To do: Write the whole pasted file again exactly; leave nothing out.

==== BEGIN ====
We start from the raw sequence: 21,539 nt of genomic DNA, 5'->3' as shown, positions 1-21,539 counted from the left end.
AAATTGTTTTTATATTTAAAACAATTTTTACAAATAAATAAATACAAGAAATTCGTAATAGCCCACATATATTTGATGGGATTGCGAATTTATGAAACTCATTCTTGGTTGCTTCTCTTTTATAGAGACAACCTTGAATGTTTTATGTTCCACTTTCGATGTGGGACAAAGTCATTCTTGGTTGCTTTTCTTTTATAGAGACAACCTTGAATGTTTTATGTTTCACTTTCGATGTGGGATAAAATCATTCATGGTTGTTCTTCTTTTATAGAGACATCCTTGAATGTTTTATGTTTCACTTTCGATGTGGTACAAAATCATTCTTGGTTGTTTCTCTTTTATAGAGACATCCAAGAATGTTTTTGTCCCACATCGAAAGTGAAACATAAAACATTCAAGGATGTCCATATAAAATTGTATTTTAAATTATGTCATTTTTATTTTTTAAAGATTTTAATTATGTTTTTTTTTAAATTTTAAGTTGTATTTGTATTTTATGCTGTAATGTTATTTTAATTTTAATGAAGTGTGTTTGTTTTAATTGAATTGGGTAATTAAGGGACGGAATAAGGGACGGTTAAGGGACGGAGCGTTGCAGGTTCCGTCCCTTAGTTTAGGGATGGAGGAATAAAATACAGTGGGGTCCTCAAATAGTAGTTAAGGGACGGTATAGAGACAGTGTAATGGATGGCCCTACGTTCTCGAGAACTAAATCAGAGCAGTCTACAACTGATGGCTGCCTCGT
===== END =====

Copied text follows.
We start from the raw sequence: 21,539 nt of genomic DNA, 5'->3' as shown, positions 1-21,539 counted from the left end.
AAATTGTTTTTATATTTAAAACAATTTTTACAAATAAATAAATACAAGAAATTCGTAATAGCCCACATATATTTGATGGGATTGCGAATTTATGAAACTCATTCTTGGTTGCTTCTCTTTTATAGAGACAACCTTGAATGTTTTATGTTCCACTTTCGATGTGGGACAAAGTCATTCTTGGTTGCTTTTCTTTTATAGAGACAACCTTGAATGTTTTATGTTTCACTTTCGATGTGGGATAAAATCATTCATGGTTGTTCTTCTTTTATAGAGACATCCTTGAATGTTTTATGTTTCACTTTCGATGTGGTACAAAATCATTCTTGGTTGTTTCTCTTTTATAGAGACATCCAAGAATGTTTTTGTCCCACATCGAAAGTGAAACATAAAACATTCAAGGATGTCCATATAAAATTGTATTTTAAATTATGTCATTTTTATTTTTTAAAGATTTTAATTATGTTTTTTTTTAAATTTTAAGTTGTATTTGTATTTTATGCTGTAATGTTATTTTAATTTTAATGAAGTGTGTTTGTTTTAATTGAATTGGGTAATTAAGGGACGGAATAAGGGACGGTTAAGGGACGGAGCGTTGCAGGTTCCGTCCCTTAGTTTAGGGATGGAGGAATAAAATACAGTGGGGTCCTCAAATAGTAGTTAAGGGACGGTATAGAGACAGTGTAATGGATGGCCCTACGTTCTCGAGAACTAAATCAGAGCAGTCTACAACTGATGGCTGCCTCGT